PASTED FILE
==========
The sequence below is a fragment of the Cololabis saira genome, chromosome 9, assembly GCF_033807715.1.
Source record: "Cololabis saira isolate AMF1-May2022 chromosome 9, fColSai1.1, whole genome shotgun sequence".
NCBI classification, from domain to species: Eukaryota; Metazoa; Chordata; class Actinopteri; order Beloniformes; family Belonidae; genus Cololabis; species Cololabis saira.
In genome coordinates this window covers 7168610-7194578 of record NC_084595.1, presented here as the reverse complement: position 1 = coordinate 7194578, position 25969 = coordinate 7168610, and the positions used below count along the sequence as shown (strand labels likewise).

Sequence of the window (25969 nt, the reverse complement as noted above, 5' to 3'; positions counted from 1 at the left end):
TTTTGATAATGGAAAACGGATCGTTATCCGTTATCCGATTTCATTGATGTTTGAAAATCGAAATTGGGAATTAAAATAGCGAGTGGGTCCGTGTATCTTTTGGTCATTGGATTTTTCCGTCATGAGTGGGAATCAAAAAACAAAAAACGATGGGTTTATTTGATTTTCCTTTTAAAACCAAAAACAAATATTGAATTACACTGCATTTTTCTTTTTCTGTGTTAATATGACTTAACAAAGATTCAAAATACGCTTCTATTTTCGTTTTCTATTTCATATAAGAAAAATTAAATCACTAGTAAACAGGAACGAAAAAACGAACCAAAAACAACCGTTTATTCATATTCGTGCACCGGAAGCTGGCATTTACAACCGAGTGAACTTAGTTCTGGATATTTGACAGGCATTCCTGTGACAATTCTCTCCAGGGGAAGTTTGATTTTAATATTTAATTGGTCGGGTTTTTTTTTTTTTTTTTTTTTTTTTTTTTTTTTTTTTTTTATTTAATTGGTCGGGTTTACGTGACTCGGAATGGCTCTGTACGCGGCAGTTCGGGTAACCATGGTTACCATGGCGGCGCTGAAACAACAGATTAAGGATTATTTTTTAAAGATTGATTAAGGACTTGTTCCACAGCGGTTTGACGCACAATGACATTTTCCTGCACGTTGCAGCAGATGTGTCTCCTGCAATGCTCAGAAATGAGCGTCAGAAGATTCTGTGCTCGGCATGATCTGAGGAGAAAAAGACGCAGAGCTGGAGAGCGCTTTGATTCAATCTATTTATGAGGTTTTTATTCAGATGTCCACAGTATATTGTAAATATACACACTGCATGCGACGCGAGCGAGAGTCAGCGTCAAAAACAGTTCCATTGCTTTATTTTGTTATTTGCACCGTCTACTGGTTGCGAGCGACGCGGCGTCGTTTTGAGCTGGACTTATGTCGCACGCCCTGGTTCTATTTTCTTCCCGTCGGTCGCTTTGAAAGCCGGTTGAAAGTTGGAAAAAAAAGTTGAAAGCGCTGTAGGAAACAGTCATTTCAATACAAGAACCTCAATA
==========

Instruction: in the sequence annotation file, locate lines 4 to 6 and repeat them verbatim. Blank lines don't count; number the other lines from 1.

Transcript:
In genome coordinates this window covers 7168610-7194578 of record NC_084595.1, presented here as the reverse complement: position 1 = coordinate 7194578, position 25969 = coordinate 7168610, and the positions used below count along the sequence as shown (strand labels likewise).

Sequence of the window (25969 nt, the reverse complement as noted above, 5' to 3'; positions counted from 1 at the left end):
TTTTGATAATGGAAAACGGATCGTTATCCGTTATCCGATTTCATTGATGTTTGAAAATCGAAATTGGGAATTAAAATAGCGAGTGGGTCCGTGTATCTTTTGGTCATTGGATTTTTCCGTCATGAGTGGGAATCAAAAAACAAAAAACGATGGGTTTATTTGATTTTCCTTTTAAAACCAAAAACAAATATTGAATTACACTGCATTTTTCTTTTTCTGTGTTAATATGACTTAACAAAGATTCAAAATACGCTTCTATTTTCGTTTTCTATTTCATATAAGAAAAATTAAATCACTAGTAAACAGGAACGAAAAAACGAACCAAAAACAACCGTTTATTCATATTCGTGCACCGGAAGCTGGCATTTACAACCGAGTGAACTTAGTTCTGGATATTTGACAGGCATTCCTGTGACAATTCTCTCCAGGGGAAGTTTGATTTTAATATTTAATTGGTCGGGTTTTTTTTTTTTTTTTTTTTTTTTTTTTTTTTTTTTTTTTATTTAATTGGTCGGGTTTACGTGACTCGGAATGGCTCTGTACGCGGCAGTTCGGGTAACCATGGTTACCATGGCGGCGCTGAAACAACAGATTAAGGATTATTTTTTAAAGATTGATTAAGGACTTGTTCCACAGCGGTTTGACGCACAATGACATTTTCCTGCACGTTGCAGCAGATGTGTCTCCTGCAATGCTCAGAAATGAGCGTCAGAAGATTCTGTGCTCGGCATGATCTGAGGAGAAAAAGACGCAGAGCTGGAGAGCGCTTTGATTCAATCTATTTATGAGGTTTTTATTCAGATGTCCACAGTATATTGTAAATATACACACTGCATGCGACGCGAGCGAGAGTCAGCGTCAAAAACAGTTCCATTGCTTTATTTTGTTATTTGCACCGTCTACTGGTTGCGAGCGACGCGGCGTCGTTTTGAGCTGGACTTATGTCGCACGCCCTGGTTCTATTTTCTTCCCGTCGGTCGCTTTGAAAGCCGGTTGAAAGTTGGAAAAAAAAGTTGAAAGCGCTGTAGGAAACAGTCATTTCAATACAAGAACCTCAATA